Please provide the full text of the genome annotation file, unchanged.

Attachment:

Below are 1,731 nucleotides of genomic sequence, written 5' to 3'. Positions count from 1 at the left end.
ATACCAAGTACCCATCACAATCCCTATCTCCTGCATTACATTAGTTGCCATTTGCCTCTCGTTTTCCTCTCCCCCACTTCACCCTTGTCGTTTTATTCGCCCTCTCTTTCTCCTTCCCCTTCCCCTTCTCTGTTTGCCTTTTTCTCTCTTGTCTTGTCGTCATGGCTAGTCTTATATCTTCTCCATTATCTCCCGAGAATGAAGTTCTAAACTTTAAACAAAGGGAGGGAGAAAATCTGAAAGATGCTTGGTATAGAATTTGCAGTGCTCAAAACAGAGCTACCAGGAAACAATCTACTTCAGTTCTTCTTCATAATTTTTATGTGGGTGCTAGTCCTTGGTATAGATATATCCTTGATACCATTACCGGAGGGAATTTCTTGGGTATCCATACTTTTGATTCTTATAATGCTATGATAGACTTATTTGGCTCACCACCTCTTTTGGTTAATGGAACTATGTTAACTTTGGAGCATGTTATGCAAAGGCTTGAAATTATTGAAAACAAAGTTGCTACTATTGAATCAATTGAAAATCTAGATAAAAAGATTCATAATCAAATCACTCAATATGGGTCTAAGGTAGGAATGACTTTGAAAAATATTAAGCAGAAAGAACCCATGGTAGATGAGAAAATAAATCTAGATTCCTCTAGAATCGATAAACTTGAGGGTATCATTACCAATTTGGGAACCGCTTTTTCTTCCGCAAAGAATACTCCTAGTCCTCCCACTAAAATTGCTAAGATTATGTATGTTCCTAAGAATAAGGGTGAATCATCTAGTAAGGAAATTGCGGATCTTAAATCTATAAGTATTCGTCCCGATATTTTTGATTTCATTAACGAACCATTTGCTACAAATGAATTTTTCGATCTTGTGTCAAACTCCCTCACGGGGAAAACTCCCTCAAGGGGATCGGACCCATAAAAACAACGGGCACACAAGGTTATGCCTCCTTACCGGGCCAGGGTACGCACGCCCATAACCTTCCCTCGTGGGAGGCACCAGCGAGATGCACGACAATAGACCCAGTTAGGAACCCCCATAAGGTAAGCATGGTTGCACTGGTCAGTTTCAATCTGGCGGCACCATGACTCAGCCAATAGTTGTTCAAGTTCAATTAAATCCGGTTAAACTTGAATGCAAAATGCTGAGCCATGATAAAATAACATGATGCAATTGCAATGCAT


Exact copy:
Below are 1,731 nucleotides of genomic sequence, written 5' to 3'. Positions count from 1 at the left end.
ATACCAAGTACCCATCACAATCCCTATCTCCTGCATTACATTAGTTGCCATTTGCCTCTCGTTTTCCTCTCCCCCACTTCACCCTTGTCGTTTTATTCGCCCTCTCTTTCTCCTTCCCCTTCCCCTTCTCTGTTTGCCTTTTTCTCTCTTGTCTTGTCGTCATGGCTAGTCTTATATCTTCTCCATTATCTCCCGAGAATGAAGTTCTAAACTTTAAACAAAGGGAGGGAGAAAATCTGAAAGATGCTTGGTATAGAATTTGCAGTGCTCAAAACAGAGCTACCAGGAAACAATCTACTTCAGTTCTTCTTCATAATTTTTATGTGGGTGCTAGTCCTTGGTATAGATATATCCTTGATACCATTACCGGAGGGAATTTCTTGGGTATCCATACTTTTGATTCTTATAATGCTATGATAGACTTATTTGGCTCACCACCTCTTTTGGTTAATGGAACTATGTTAACTTTGGAGCATGTTATGCAAAGGCTTGAAATTATTGAAAACAAAGTTGCTACTATTGAATCAATTGAAAATCTAGATAAAAAGATTCATAATCAAATCACTCAATATGGGTCTAAGGTAGGAATGACTTTGAAAAATATTAAGCAGAAAGAACCCATGGTAGATGAGAAAATAAATCTAGATTCCTCTAGAATCGATAAACTTGAGGGTATCATTACCAATTTGGGAACCGCTTTTTCTTCCGCAAAGAATACTCCTAGTCCTCCCACTAAAATTGCTAAGATTATGTATGTTCCTAAGAATAAGGGTGAATCATCTAGTAAGGAAATTGCGGATCTTAAATCTATAAGTATTCGTCCCGATATTTTTGATTTCATTAACGAACCATTTGCTACAAATGAATTTTTCGATCTTGTGTCAAACTCCCTCACGGGGAAAACTCCCTCAAGGGGATCGGACCCATAAAAACAACGGGCACACAAGGTTATGCCTCCTTACCGGGCCAGGGTACGCACGCCCATAACCTTCCCTCGTGGGAGGCACCAGCGAGATGCACGACAATAGACCCAGTTAGGAACCCCCATAAGGTAAGCATGGTTGCACTGGTCAGTTTCAATCTGGCGGCACCATGACTCAGCCAATAGTTGTTCAAGTTCAATTAAATCCGGTTAAACTTGAATGCAAAATGCTGAGCCATGATAAAATAACATGATGCAATTGCAATGCAT